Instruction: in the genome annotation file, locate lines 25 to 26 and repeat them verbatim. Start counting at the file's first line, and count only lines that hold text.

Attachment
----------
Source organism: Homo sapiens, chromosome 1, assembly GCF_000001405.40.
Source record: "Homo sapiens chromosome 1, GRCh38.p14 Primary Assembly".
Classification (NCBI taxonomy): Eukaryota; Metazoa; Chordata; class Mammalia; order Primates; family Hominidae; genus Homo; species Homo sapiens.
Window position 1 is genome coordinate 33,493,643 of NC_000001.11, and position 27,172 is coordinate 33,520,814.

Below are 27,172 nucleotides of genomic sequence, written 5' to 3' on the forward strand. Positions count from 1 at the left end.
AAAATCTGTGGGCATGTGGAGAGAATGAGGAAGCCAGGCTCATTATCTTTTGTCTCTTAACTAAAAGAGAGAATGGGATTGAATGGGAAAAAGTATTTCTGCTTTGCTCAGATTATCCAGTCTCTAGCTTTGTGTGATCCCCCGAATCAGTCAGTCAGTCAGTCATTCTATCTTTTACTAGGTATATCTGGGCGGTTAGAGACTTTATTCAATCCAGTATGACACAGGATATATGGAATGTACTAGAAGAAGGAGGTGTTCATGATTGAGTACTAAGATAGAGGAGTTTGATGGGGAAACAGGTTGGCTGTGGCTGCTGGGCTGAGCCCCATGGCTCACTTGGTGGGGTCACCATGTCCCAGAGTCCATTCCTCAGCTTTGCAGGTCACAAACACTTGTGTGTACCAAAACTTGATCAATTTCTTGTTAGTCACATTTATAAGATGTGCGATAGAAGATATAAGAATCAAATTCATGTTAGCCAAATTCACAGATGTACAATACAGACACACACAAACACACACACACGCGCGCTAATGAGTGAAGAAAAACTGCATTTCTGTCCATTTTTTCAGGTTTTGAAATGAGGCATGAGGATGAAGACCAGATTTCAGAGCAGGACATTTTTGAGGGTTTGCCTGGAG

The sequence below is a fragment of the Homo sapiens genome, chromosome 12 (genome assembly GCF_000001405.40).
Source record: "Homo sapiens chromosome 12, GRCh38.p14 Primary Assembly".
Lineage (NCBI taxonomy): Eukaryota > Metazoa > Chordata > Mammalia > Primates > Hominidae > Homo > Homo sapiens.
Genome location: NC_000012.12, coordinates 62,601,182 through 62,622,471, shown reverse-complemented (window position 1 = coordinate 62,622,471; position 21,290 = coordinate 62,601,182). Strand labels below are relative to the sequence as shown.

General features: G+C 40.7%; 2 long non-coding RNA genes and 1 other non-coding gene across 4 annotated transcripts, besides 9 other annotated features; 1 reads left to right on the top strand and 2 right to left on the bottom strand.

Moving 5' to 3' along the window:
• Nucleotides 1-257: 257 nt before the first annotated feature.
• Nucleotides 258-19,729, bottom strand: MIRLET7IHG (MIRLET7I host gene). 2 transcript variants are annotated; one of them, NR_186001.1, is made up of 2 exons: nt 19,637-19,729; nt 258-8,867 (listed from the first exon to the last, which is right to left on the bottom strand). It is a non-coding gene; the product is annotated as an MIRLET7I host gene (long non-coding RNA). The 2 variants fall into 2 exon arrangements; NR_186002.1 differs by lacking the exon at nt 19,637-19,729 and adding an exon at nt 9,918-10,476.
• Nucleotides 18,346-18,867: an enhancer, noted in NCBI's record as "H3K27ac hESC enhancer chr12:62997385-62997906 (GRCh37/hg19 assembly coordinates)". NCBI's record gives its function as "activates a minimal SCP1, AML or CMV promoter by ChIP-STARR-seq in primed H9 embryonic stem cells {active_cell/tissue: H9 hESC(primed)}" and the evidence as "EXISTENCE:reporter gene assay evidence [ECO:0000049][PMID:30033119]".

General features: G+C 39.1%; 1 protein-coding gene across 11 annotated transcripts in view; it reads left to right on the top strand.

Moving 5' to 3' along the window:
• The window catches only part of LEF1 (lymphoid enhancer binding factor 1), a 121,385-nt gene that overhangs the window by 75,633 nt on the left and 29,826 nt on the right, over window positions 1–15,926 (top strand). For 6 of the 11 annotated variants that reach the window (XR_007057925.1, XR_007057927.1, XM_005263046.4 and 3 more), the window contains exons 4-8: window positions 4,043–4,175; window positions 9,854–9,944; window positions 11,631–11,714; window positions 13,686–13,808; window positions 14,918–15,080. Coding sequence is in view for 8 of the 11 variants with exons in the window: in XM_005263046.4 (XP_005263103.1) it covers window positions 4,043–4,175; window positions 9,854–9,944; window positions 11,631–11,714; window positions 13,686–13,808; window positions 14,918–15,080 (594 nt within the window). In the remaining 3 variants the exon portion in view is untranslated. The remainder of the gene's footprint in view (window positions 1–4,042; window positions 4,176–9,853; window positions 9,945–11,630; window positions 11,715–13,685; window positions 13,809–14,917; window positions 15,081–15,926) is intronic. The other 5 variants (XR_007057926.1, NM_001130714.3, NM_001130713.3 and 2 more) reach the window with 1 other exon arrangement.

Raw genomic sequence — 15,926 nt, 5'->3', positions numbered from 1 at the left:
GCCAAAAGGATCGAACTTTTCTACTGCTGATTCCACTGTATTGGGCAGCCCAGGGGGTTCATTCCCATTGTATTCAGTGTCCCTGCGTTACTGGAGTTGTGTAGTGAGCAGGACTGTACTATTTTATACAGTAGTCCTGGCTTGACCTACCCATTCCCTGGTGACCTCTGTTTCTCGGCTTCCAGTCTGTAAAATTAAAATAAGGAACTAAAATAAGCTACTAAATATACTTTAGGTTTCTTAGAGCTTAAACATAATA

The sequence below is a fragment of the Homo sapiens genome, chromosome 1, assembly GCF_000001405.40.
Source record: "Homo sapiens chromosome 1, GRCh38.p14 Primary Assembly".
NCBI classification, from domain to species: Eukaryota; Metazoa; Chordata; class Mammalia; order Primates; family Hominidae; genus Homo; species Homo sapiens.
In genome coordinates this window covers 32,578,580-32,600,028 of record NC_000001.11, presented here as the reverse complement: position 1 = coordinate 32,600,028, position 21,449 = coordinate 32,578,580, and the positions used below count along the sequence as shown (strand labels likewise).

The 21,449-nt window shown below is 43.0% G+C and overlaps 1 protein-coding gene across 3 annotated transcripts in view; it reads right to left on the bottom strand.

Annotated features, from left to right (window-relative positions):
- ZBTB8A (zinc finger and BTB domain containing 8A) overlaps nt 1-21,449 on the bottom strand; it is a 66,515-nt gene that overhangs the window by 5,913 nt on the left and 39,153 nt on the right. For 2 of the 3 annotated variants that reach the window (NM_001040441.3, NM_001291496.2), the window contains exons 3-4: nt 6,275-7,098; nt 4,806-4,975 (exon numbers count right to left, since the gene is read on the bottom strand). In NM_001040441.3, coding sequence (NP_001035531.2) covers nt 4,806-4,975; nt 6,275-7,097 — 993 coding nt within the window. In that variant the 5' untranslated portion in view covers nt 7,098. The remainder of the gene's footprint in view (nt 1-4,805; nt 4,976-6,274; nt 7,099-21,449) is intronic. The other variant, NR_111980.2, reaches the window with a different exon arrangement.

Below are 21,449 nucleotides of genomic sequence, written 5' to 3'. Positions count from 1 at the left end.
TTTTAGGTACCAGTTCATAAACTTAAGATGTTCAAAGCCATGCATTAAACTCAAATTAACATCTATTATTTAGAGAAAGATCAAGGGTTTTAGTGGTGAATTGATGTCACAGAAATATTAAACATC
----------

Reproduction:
The 21,449-nt window shown below is 43.0% G+C and overlaps 1 protein-coding gene across 3 annotated transcripts in view; it reads right to left on the bottom strand.

Annotated features, from left to right (window-relative positions):